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May 10, 2019
Your kitchen is full of food that can double as medicine, and should be your first port of call when looking to prevent and treat common ailments.
Natural remedies are often overlooked in favour of modern medicines however, many food based treatments have been around for centuries and have been proven to work time and time again. Many conventional drugs mimic the action of plant or food based natural remedies, and the good thing about using a natural treatment is that there are often far fewer side effects and will almost always include nutrients that assist with the treatment of the issue but also support your health overall.
Here are my top 5 natural treatments to add to your first aid box:
Peppermint TeaFantastic for settling an upset or gassy stomach. The oil in the peppermint leaf has a calming effect on the digestive system and allows gas to pass more easily, helping to reduce the bloated or overfull feeling sometimes experienced after eating.
You can use both dried peppermint tea or fresh leaves. Brew a nice strong cup and enjoy 30 minutes after your meals, or when needed.
LemonLemon is a health superfood, and one of its many great properties is its acidity. You can use lemon juice to stimulate your own stomach acid production which is important because a lack of stomach acid can lead to reflux, bloating, gas, and digestive discomfort.
Try having the juice of half a lemon with 2-3 tablespoons of warm water 30 minutes before your meals.
GingerGinger has been proven time and time again to be an effective treatment for nausea, and studies have shown that it works better than modern nausea drugs without any side effects. Dried ginger can be added to baking and cooking while fresh ginger can be added to juices, smoothies, and teas. You may also like to suck or chew on some thin slices of raw ginger to help relieve nausea caused by travel sickness, stomach bugs, or pregnancy.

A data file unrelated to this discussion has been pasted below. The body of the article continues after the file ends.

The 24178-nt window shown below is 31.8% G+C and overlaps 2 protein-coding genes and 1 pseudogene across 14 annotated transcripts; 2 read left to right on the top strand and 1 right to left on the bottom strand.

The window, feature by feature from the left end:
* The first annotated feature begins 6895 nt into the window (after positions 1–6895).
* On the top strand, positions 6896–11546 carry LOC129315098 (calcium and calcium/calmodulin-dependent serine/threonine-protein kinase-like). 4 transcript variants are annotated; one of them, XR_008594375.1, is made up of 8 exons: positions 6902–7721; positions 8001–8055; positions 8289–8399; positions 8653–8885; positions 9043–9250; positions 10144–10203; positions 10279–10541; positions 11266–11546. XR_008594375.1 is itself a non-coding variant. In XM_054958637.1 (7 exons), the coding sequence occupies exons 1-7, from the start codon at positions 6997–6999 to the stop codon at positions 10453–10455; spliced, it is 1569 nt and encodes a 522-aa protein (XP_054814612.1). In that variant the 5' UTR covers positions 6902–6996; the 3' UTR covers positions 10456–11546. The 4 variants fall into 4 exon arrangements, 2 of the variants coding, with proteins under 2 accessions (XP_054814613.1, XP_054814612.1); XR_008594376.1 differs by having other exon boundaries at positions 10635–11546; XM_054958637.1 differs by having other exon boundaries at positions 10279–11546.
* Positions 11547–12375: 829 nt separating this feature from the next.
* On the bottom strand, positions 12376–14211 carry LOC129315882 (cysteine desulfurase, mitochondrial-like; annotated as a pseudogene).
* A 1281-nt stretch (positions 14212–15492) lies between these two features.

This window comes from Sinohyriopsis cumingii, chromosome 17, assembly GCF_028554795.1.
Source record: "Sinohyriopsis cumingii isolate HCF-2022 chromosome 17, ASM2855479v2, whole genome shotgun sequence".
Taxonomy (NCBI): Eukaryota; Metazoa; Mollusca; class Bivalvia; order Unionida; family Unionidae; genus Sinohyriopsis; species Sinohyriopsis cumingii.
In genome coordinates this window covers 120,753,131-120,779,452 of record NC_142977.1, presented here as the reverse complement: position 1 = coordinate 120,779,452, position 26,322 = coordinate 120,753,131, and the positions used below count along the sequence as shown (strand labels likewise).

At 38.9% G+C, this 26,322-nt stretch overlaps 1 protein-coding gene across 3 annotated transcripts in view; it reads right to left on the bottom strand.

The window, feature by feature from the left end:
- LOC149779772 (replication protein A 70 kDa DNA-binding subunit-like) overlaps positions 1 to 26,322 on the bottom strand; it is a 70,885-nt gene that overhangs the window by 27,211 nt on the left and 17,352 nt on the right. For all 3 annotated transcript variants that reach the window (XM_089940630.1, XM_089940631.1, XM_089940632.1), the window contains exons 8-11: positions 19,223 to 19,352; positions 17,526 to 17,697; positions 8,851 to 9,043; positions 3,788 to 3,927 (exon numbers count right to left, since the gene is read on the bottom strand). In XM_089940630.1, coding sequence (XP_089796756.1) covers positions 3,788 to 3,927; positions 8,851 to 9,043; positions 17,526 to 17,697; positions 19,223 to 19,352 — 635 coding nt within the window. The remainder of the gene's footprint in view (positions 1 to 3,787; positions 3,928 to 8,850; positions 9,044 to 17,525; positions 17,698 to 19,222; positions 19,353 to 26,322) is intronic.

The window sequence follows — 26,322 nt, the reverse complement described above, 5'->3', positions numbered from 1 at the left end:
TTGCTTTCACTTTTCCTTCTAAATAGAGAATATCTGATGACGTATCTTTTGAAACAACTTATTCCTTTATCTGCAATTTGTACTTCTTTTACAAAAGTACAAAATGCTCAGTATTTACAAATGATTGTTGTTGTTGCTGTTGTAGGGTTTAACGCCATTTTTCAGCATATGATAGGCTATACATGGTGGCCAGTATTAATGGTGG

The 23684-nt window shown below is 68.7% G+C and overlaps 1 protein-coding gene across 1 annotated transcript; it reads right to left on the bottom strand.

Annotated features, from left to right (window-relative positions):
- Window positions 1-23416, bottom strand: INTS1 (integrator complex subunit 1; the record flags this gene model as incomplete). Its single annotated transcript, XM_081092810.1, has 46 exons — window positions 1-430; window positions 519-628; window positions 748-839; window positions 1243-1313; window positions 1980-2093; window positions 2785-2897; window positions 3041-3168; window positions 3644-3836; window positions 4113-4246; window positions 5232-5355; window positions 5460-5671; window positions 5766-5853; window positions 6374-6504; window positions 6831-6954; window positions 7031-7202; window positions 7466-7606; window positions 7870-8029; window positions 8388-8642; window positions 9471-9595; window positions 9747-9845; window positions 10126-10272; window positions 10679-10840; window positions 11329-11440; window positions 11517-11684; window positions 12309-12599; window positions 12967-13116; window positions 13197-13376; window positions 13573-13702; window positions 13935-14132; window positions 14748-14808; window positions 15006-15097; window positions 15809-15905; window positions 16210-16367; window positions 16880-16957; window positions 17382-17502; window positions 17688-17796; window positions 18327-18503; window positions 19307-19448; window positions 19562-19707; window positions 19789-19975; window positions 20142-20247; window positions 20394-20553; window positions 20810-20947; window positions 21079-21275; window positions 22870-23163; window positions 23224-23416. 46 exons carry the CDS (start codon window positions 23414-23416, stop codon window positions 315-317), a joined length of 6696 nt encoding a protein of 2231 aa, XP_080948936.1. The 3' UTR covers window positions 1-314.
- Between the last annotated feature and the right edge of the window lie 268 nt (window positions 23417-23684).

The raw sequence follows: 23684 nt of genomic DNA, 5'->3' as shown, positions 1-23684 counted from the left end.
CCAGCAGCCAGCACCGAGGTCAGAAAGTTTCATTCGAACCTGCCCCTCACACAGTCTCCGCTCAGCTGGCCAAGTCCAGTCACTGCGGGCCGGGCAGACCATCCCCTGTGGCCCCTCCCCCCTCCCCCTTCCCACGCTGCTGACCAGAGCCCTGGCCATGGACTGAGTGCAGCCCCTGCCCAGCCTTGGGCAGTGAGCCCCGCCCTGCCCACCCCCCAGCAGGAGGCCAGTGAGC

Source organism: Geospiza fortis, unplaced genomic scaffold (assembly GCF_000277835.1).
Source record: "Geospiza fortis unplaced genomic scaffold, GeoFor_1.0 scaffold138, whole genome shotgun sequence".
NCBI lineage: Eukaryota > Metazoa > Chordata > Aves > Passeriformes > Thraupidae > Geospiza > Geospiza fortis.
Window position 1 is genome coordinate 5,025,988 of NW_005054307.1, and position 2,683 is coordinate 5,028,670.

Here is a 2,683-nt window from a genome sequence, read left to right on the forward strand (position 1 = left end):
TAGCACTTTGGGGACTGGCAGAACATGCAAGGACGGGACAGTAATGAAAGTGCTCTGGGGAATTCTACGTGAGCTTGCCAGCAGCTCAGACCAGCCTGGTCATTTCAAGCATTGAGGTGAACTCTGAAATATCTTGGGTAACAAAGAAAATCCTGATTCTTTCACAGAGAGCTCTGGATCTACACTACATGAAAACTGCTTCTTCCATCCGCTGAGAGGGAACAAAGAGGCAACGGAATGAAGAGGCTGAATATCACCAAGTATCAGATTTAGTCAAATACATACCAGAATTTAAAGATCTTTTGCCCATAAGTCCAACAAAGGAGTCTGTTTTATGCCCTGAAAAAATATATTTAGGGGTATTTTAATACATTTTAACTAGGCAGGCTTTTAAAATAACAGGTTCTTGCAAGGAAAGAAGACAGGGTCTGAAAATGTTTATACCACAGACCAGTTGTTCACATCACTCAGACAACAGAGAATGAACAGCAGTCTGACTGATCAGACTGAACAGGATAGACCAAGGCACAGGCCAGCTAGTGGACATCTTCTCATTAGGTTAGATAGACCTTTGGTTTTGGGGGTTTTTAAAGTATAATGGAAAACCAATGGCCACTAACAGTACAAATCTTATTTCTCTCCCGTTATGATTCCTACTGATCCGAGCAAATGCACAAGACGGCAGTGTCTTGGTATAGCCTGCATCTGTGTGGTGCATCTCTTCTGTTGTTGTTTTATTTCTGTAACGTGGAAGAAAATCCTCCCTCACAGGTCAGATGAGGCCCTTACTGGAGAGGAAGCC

Ginger has also been shown to be a powerful anti-inflammatory agent. Studies carried out on people suffering from arthritis have produced overwhelmingly positive results, showing a reduction in pain, stiffness and swelling. The exact mechanism by which ginger works is not fully understood, but it is thought that some of the substances in the ginger act as potent antioxidants reducing the free radical damage in the tissues and allow for recovery of the tissues. If you suffer from arthritis you may like to try adding ginger into your daily routine.
HoneyIn New Zealand, we are very lucky to have a great supply of honey, it is not hard to find local hives selling raw honey. Honey is a natural antibacterial agent due to the enzymatic production of hydrogen peroxide — a substance which inhibits bacterial growth.
For centuries, cultures have been using honey to treat skin wounds, and more recently NZ companies have produced medical grade honey that can be used in the treatment of eczema, rosacea, and open wounds. To find out more about honey suitable for skin treatment click here.
You can also use honey to help treat and soothe sore throats and mouth sores. Add 1 teaspoon of honey into your tea or eat suck straight off the spoon.
Coconut oilCoconut oil is something that I use almost every day. If you have any dry patches of skin or are just looking for a natural moisturiser then coconut oil should be your first choice. The medium-chain fatty acids in coconut oil are easily absorbed and incorporated into the structure of the skin, helping to hydrate and protect the skin.
Coconut oil also makes a great cleanser because ‘like dissolves like’, meaning that the coconut oil can dissolve the oil on your skin. As it cleanses the oil from your face it will also remove dirt, makeup and any grime from the day. Coconut oil contains lauric acid, which is known for its powerful antibacterial properties, helping to protect the skin from harmful problem causing bacteria. Coconut oil is mild enough to use every day, simply rub into your skin and remove with a warm face cloth.
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Choline is a nutrient that is made in small amounts in the liver of the body, the rest of our requirements must be obtained through the diet.
Choline has a whole lot of different jobs in the human body ranging from supporting the nerves and liver to function, helping mood, and working with folic acid during pregnancy to help the babies brain and nervous system develop.
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